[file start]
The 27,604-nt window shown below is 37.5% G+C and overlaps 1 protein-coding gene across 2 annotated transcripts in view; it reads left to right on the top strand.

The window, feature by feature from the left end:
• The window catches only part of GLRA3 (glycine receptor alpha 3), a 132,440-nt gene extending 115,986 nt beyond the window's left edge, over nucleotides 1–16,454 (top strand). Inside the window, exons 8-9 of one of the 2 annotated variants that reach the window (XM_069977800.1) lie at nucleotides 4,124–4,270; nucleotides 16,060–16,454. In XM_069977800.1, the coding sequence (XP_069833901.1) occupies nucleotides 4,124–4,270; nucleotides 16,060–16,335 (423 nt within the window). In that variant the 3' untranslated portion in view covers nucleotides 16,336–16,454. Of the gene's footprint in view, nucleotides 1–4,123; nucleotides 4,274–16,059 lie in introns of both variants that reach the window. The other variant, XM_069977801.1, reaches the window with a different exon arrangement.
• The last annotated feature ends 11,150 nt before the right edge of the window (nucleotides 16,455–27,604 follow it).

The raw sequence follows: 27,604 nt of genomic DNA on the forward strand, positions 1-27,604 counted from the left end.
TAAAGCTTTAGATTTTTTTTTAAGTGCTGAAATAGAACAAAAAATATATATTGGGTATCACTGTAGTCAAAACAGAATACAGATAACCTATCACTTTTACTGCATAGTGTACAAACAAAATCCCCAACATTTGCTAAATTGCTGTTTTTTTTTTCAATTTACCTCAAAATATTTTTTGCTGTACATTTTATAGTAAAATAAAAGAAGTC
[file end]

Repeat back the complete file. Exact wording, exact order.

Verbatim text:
The 27,604-nt window shown below is 37.5% G+C and overlaps 1 protein-coding gene across 2 annotated transcripts in view; it reads left to right on the top strand.

The window, feature by feature from the left end:
• The window catches only part of GLRA3 (glycine receptor alpha 3), a 132,440-nt gene extending 115,986 nt beyond the window's left edge, over nucleotides 1–16,454 (top strand). Inside the window, exons 8-9 of one of the 2 annotated variants that reach the window (XM_069977800.1) lie at nucleotides 4,124–4,270; nucleotides 16,060–16,454. In XM_069977800.1, the coding sequence (XP_069833901.1) occupies nucleotides 4,124–4,270; nucleotides 16,060–16,335 (423 nt within the window). In that variant the 3' untranslated portion in view covers nucleotides 16,336–16,454. Of the gene's footprint in view, nucleotides 1–4,123; nucleotides 4,274–16,059 lie in introns of both variants that reach the window. The other variant, XM_069977801.1, reaches the window with a different exon arrangement.
• The last annotated feature ends 11,150 nt before the right edge of the window (nucleotides 16,455–27,604 follow it).

The raw sequence follows: 27,604 nt of genomic DNA on the forward strand, positions 1-27,604 counted from the left end.
TAAAGCTTTAGATTTTTTTTTAAGTGCTGAAATAGAACAAAAAATATATATTGGGTATCACTGTAGTCAAAACAGAATACAGATAACCTATCACTTTTACTGCATAGTGTACAAACAAAATCCCCAACATTTGCTAAATTGCTGTTTTTTTTTTCAATTTACCTCAAAATATTTTTTGCTGTACATTTTATAGTAAAATAAAAGAAGTC